April 24, 2014

Manage (Down) Your Expectations

-A A +A

Manage (Down) Your Expectations

Cynthia Mattiza was successful in her sales career prior to getting into the real estate business. She figured that success would naturally follow her into her role as a real estate agent. Then she learned she needed to adjust her thinking.

If you’re starting your first year in the real estate business, Cynthia Mattiza has a few words of advice for you: “Expect the worst — then everything else will look and appear more positive.”

She speaks from experience.

Mattiza, now an agent with Realty Austin in Austin, Texas, came into the real estate profession in 2010 at the age of 24. For years prior, she had sold fixtures in a luxury kitchen and bath showroom. She was successful there, always hitting her sales goals. She figured that because she was so skilled at selling, working in real estate would come just as easily to her.

In her first six months as a real estate agent, she made almost nothing.

“The first year is incredibly hard if you are used to succeeding,” Mattiza says. “I was used to making a certain amount of income.”

The rules of real estate are different, she soon realized. She wasn’t handed a product to sell with a built-in customer base that would always come to her to buy, like they did at her last job. In real estate, you have to build from the bottom up.

“I sort of knew it would be hard,” Mattiza admits, “but I thought I might have been the exception, since I was always used to succeeding. I was wrong, and regardless of how much work I put in, [my business] didn’t prosper until about six months in. I’m grateful that I had saved and prepared for that. I was just naive in thinking that wouldn’t have been me.”

She started out being the “leasing guru” of her office, helping people find rentals in the first half of the year. Slowly but surely, her renting clients turned into what she calls “real buyers.”

She faced another hard reality, too. She figured that anyone who would request her services in finding a home was someone who was ready to buy. Not so.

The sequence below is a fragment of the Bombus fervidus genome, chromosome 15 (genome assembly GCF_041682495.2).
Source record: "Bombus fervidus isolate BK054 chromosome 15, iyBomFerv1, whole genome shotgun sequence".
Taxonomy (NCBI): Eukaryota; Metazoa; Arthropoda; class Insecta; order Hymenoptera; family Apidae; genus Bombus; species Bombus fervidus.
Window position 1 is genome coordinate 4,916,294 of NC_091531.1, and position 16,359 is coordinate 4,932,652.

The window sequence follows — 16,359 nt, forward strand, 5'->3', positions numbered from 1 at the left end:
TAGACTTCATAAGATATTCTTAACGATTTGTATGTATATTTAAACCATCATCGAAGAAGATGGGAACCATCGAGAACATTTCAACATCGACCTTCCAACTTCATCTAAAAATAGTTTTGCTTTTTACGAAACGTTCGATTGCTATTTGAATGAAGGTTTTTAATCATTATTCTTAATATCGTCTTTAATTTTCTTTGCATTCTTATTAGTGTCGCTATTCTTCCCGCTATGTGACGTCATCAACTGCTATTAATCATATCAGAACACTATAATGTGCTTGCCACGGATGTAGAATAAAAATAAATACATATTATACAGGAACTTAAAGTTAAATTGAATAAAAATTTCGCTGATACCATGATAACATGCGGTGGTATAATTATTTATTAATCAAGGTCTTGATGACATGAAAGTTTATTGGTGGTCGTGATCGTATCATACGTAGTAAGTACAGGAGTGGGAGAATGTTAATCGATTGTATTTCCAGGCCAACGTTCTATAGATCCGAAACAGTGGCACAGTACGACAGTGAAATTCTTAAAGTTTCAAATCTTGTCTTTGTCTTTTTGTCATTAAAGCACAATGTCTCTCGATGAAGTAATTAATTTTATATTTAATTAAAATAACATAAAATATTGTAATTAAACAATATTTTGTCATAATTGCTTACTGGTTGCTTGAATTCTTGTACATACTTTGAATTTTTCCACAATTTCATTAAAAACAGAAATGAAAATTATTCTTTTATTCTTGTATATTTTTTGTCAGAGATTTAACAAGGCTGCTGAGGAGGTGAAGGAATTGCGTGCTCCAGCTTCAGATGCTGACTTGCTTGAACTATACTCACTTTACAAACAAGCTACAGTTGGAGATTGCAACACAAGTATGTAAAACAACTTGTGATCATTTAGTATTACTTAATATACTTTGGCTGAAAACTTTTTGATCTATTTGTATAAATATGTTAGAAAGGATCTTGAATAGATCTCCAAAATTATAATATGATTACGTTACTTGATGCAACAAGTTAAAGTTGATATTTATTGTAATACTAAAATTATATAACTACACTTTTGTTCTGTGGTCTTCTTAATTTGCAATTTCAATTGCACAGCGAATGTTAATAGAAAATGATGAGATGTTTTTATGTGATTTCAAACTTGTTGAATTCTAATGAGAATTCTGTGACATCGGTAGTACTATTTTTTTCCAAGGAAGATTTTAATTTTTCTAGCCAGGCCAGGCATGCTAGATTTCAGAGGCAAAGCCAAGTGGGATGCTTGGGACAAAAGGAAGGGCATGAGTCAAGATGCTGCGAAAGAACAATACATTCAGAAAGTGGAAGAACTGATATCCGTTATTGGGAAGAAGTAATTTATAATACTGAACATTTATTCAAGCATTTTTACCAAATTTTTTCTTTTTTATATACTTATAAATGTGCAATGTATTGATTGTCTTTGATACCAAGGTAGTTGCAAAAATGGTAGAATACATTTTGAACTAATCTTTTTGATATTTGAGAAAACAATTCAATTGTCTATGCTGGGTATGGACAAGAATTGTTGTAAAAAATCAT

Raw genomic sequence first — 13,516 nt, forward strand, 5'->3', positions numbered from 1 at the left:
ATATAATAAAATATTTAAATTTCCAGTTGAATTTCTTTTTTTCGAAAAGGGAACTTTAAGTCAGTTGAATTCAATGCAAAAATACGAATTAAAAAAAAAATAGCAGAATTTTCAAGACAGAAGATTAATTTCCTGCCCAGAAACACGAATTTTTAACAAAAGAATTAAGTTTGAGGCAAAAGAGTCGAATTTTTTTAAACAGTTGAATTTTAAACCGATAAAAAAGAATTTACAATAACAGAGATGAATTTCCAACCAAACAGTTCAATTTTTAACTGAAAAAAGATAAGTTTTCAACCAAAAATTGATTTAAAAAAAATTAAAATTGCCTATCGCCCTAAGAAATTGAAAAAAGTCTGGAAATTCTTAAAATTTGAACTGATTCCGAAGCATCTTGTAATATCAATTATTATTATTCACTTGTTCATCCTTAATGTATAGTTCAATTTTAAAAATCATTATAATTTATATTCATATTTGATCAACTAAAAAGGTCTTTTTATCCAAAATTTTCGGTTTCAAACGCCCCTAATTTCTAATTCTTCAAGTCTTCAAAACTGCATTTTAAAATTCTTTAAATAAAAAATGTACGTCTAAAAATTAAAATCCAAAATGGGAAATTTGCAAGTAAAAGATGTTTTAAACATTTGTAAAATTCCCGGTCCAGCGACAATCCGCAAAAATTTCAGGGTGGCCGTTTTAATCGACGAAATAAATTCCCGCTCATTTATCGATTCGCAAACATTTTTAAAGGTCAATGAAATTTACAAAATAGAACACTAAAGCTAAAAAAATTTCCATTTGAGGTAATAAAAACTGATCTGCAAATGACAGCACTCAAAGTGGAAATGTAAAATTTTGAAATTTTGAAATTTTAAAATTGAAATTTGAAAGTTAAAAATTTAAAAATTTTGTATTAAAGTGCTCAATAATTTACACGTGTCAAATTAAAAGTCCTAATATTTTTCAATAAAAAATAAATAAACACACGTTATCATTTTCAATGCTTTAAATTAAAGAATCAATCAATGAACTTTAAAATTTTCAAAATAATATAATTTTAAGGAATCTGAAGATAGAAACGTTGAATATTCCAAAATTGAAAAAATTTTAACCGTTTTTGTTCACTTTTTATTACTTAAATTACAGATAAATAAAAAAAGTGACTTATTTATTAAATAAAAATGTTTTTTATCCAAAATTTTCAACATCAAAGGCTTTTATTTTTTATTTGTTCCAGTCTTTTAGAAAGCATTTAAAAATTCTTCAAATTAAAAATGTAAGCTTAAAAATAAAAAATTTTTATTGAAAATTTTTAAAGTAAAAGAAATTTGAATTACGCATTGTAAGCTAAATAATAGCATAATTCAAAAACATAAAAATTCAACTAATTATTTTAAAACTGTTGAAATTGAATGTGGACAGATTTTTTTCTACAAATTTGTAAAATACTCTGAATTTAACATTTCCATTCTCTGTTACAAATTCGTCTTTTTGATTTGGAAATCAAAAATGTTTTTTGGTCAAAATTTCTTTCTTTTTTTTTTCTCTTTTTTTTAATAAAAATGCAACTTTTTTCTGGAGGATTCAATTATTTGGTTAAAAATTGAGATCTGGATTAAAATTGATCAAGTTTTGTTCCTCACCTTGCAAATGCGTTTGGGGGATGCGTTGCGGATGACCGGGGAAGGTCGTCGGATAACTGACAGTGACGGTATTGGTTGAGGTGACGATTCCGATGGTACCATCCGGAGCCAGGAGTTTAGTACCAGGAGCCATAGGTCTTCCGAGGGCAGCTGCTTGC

“I didn’t know how to read clients very well,” Mattiza says. “I couldn’t tell the difference between the tire kickers, the looky-loos, and the real-deal clients. I would spend the same amount of time with anyone who would spend time with me. If you told me you wanted to buy in two years, I would have said, ‘OK, let’s get started.’ I wasted a lot of time — and I did have a lot of extra time, but was not efficient about how I spent it.

“I started to realize that buyers who weren’t that serious were the ones who wanted to go look every weekend and wanted to look everywhere,” she continues. “I began creating ‘buyer consultations’ where we would access their timelines and go over the process rather than jump immediately into showing them around.”

By that six-month mark, she got her first sale: a leasing client who “decided it was a better idea to buy,” Mattiza says.

“It felt great because they are very loyal clients still,” she continues. “Was it a big-money paycheck? No. But accomplishing your first sale is a big milestone in this career.”

Mattiza says that what helped her get through her first year in real estate was managing her expectations. Once she saw how the business worked, she rolled with the punches and sought out a mentor.

“Do anything and everything to meet clients: open houses, work leases, get out and meet people,” she says. “The bigger your network, the more referrals and leads will come your way. Save money; be frugal when it’s needed. Buyers and sellers don’t pick agents with the flashiest marketing — they pick you based on testimonials and referrals from past clients. Your network will be your salesforce. 

“Lastly, a reminder that hard work always pays off. If you truly work hard in this industry, business will come — but it will not if you only work half fast.”

Average: 3.3 (10 votes)
Your rating: None